Two artists’ projects in Texas have run afoul of that state’s Transportation Code and been deemed illegal.
This summer, the Texas Department of Transportation (DOT) pronounced artist Richard Phillips’s latest work, an outdoor roadside sculpture near Marfa, Tex., and commissioned by Playboy Enterprises, to be unlawful advertising and ordered the company to remove it. Close by is Prada Marfa (2005), a site-specific Land art project by Scandinavian artist duo Elmgreen & Dragset, which the DOT has also deemed illegal.
Phillips’s Playboy Marfa (2013) comprises a 1972 Dodge Charger atop a box in front of a 40-foot-tall neon Playboy bunny logo. Texas’s Transportation Code regulates outdoor advertising, which includes signage with logos. Located along a barren stretch of Highway 90, Prada Marfa is a faux-storefront emblazoned with the Prada insignia (the company’s founder, Miuccia Prada, gave permission). It does no retail business and was commissioned not by Prada (although Miuccia Prada selected and donated the “historical display” of shoes and bags in the faux-store), but by the New York nonprofit Art Production Fund in collaboration with Texas nonprofit Ballroom Marfa.
Their work is not an advertisement, Elmgreen & Dragset said on Friday in a statement issued via Ballroom Marfa. The duo says it came as “a big surprise” that the department “now, after eight years, may declare this well-known artwork to be illegal” and that it “would be a shame for the local community if it disappeared . . . since the work is one of the strong points for cultural tourism, which is such an important financial factor in the region.”
The artists assert that “the right definition of advertisement must be based on criteria more accurate than just including . . . a logo.”
Department of Transportation spokeswoman Veronica Beyer told A.i.A. by e-mail Monday that “Prada Marfa is considered outdoor advertising.” For that reason, she said, “a state outdoor advertising license and permit are required.” She added, “We appreciate artwork and enjoy seeing it across our state, but like all other outdoor signs, people responsible must follow state and federal laws.”
While the department is “still looking into” the legality of Prada Marfa, according to Beyer, it took decisive action concerning the Playboy commission, issuing an order, on June 21, demanding removal within 45 days. Ace Pickens, one of the lawyers representing Playboy Enterprises, told A.i.A. by phone Monday that because the June 21 order of removal was misdirected to the landowner rather than Playboy, a new order was issued on Sept. 6, pushing back the clock.
“It’s been very cordial,” he said, “and I congratulate the department for attempting to find a solution to this problem.” Phillips personally attended an Aug. 6 meeting with the department, at which he gave a presentation about how he designed the work and what his intentions were. The artist “politely took exception to the characterization of his work as an advertisement,” Pickens said.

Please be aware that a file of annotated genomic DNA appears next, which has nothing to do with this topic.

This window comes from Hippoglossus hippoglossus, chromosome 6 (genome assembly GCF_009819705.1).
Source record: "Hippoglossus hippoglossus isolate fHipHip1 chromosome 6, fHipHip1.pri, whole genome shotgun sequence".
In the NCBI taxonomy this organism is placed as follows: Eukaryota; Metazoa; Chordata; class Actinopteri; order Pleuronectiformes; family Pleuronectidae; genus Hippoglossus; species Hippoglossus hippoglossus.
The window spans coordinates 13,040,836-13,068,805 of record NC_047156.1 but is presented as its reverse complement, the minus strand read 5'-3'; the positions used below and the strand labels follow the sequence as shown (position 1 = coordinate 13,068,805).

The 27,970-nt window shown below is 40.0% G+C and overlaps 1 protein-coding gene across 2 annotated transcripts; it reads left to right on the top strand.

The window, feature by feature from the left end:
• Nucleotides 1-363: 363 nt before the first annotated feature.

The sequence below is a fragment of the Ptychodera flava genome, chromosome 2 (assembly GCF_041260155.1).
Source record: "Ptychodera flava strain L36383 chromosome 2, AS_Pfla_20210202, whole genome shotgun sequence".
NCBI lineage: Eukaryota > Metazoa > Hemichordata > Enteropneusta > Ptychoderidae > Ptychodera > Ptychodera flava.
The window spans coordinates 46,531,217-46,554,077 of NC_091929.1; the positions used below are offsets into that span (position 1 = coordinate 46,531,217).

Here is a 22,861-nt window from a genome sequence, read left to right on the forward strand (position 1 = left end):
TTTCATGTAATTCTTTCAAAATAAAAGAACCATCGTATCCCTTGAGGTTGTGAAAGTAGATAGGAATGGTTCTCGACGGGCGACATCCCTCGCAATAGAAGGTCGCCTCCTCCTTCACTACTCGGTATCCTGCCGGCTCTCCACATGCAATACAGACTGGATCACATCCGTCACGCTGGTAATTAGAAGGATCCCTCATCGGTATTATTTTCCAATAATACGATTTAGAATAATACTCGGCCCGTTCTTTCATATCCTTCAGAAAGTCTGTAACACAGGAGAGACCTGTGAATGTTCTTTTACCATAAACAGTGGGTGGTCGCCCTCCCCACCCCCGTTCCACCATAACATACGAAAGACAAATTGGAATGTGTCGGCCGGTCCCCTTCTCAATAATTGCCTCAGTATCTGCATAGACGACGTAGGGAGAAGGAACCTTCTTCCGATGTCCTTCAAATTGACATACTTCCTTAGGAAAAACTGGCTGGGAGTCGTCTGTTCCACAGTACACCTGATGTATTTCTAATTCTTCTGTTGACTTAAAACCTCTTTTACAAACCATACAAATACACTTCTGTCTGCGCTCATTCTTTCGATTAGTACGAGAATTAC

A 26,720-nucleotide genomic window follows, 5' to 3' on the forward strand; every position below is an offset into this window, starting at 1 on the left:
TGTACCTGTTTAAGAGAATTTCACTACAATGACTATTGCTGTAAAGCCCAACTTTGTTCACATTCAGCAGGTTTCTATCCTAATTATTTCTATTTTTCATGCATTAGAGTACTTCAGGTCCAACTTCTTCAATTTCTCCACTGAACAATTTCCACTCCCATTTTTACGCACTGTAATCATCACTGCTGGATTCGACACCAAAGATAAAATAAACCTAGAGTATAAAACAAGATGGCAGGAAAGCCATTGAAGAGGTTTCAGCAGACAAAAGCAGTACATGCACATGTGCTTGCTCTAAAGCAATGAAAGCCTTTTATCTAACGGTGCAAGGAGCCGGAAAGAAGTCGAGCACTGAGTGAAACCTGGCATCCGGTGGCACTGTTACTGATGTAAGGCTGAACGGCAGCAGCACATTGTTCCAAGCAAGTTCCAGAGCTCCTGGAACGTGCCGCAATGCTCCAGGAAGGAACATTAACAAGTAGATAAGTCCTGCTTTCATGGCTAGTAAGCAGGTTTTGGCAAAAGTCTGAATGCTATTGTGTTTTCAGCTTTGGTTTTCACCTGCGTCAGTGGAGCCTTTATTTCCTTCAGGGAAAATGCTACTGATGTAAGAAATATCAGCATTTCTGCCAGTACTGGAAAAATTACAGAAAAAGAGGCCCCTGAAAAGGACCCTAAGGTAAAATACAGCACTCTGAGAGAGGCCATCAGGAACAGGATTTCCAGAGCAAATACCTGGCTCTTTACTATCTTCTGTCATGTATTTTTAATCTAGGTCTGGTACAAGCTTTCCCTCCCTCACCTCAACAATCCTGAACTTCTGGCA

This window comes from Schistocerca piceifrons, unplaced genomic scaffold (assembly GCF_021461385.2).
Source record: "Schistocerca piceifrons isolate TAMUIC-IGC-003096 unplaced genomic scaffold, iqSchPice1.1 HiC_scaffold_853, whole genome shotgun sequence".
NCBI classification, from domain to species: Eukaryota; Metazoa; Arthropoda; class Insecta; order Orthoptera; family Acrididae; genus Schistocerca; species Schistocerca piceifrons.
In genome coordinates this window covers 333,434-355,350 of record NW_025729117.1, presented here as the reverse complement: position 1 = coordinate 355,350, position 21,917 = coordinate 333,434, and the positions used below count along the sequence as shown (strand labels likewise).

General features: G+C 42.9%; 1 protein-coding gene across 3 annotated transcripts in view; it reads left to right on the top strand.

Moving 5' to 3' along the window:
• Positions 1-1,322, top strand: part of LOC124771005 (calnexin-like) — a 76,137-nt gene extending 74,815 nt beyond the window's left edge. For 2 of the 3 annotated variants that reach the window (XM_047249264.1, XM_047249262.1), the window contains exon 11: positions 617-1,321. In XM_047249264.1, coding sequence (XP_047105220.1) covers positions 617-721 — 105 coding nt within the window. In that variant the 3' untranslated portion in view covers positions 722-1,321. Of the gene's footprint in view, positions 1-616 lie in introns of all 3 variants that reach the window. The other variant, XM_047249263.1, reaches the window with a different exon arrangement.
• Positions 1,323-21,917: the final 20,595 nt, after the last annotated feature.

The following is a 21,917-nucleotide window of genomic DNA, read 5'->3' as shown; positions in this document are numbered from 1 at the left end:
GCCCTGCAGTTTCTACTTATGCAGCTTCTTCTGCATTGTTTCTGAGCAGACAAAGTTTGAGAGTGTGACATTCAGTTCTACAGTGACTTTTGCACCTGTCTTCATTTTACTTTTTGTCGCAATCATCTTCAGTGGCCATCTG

Pickens believes the transportation department officials involved are “relatively sympathetic to the situation,” but pointed out that “if Texas doesn’t enforce the Highway Beautification Act, it can lose its federal highway funds.” Playboy has until Dec. 23 to remove the installation or reach an accommodation with the DOT.
Prada Marfa is not currently subject to a removal order and differs from the Playboy project in important ways, according to Melissa McDonnell Luján, Ballroom Marfa’s deputy director. It sits on donated land and was financed by nonprofit arts groups, unlike the Phillips work, which was paid for and is on land leased by Playboy. Doreen Remen and Yvonne Force Villareal, co-founders of Art Production Fund, put it more forcefully in a statement issued by e-mail Tuesday: “Playboy Marfa is a marketing concept,” and “the antithesis” of Prada Marfa, which “is a unique and significant public art work.” They added that the work’s creators and producers are “devastated that the erroneous association between the two may lead to Prada Marfa‘s potential destruction.” Luján confirmed to A.i.A. by phone on Monday that the Texas DOT has contacted neither Ballroom Marfa nor the Art Production Fund.
Texas attorney Dick Deguerin, best known for defending (separately) former House Majority Leader Tom DeLay and Branch Davidian sect leader David Koresh, volunteered to assemble a legal team for Playboy when he learned of the removal order. “I’m a promoter of Marfa; I love the place and the attitude of freedom everyone who goes there finds,” he told A.i.A. by phone. Deguerin said that “Right now it’s very encouraging that the folks at the Department of Transportation recognize the artistic merit of the installation.”
He called both Prada Marfa and the Playboy installation “works of art—no question about it,” adding, “I don’t think it matters that one was sponsored by Playboy. Art patrons of all stripes throughout history have supported artists. I am greatly in favor of making controversial art available to the public.”